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MSHA Wants to Reduce Machine-Related Deaths Through Technology

The Mine Safety and Health Administration (MSHA) wants to save miners lives. The MSHA has announced a new rule to improve safety in US coal mines by mak...

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|Jan 15|magazine6 min read

The Mine Safety and Health Administration (MSHA) wants to save miners’ lives. The MSHA has announced a new rule to improve safety in US coal mines by making it mandatory to install continuous mining machines with proximity detection systems.

“It’s a system that sounds very ordinary, but it’s complicated to get it to function in the harsh environment of an underground coal mine,” said assistant US Secretary of Labor, Joe Main.

“We’re talking about miners getting crushed as one of the comparable causes of mining deaths and with proximity detection, we can make that disappear.”

Since 1984, there have been 35 deaths to coal miners after being pinned, crushed or struck by continuous mining machines.

The new proximity detection technology utilizes electronic sensors to detect motion or the location of one object relative to another. The technology is programmed to send warning signals and stop machines before making contact with miners.

“Simply put, the proximity detection final rule will save lives and has the potential to dramatically improve the safety of mining operations,” said Joseph A. Main, assistant secretary of labor for mine safety and health. “It already has the support of many in the mining industry. In fact, a number of coal companies installed proximity detection systems long before there was a legal obligation to do so.”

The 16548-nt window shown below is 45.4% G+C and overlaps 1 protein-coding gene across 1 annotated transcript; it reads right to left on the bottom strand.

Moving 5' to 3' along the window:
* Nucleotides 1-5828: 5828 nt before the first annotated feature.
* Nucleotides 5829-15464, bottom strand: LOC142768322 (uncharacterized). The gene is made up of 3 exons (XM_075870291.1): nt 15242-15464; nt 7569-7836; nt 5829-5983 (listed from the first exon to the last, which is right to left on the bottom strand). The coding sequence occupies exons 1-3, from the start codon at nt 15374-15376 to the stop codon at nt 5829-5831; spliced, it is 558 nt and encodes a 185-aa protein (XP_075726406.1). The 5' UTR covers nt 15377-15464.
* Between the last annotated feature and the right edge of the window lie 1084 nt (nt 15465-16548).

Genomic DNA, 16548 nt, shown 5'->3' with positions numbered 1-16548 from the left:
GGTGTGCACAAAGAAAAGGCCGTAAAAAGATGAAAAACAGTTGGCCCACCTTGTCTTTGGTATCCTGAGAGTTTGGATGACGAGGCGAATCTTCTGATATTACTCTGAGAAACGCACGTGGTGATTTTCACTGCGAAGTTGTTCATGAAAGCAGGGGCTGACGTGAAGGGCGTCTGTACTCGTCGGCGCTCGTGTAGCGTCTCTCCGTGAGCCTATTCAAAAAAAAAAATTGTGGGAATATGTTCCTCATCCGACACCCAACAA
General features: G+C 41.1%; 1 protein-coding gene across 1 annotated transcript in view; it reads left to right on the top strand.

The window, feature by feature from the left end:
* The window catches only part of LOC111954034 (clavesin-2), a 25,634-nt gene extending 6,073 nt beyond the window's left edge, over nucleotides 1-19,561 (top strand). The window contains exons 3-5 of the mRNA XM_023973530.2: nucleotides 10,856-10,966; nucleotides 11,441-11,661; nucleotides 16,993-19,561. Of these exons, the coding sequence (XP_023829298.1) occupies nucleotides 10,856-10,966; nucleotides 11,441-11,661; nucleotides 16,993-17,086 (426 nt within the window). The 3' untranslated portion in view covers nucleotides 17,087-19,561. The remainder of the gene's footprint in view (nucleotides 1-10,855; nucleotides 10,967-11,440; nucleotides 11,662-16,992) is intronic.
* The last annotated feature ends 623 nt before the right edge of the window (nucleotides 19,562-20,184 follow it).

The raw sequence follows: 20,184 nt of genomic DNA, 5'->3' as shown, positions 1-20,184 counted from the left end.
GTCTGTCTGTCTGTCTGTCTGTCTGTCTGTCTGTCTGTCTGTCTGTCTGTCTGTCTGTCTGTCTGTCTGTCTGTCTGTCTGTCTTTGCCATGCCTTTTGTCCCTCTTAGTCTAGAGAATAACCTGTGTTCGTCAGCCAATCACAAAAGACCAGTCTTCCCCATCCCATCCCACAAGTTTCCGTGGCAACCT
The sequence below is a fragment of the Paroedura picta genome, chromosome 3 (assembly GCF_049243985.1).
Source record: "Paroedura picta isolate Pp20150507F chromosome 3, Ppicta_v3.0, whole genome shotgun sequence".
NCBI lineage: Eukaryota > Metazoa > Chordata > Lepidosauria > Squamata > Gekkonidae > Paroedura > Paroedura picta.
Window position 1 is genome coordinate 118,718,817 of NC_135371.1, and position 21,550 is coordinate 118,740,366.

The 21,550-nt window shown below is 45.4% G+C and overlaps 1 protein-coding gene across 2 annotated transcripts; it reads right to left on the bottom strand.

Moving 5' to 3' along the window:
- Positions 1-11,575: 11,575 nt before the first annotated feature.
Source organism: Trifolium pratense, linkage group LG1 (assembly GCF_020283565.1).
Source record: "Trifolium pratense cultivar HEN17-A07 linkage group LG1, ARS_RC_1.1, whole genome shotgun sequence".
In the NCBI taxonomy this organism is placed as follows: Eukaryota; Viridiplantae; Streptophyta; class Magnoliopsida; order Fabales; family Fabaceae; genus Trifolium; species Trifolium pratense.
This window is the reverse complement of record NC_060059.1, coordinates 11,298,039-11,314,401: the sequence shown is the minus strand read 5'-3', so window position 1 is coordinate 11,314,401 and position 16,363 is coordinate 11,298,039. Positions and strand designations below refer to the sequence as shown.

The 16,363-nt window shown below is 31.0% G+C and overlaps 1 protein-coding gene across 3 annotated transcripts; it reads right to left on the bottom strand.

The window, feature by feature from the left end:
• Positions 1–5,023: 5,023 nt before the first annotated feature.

To meet standards, proximity systems must:

• Move or reposition continuous mining machines to stop before contacting a miner;

• Provide audible and visual warnings on the miner-wearable component and a visual warning on the machine before it stops;

• Provide a visual signal on the machine that shows the machine-mounted components are functioning properly;

• Prevent movement of the machine if any machine-mounted component is not functioning properly (except limited movement for repairs);

• Prevent electrical interference that adversely affects the performance of other electrical systems in the mine;

• Be installed and maintained in proper operating condition by a trained person.

The rule will initially apply only to continuously active machinery but MSHA indicated it was planning to extend the legislation to all machines that are not of fixed positions in underground coal mining operations. The new rule will be published in the Federal Register on Jan. 15 and become effective 60 days thereafter.

“Over the next few years we should have it fully implemented, so down the road, we should be able to eliminate these crushing deaths and injuries,” added Main.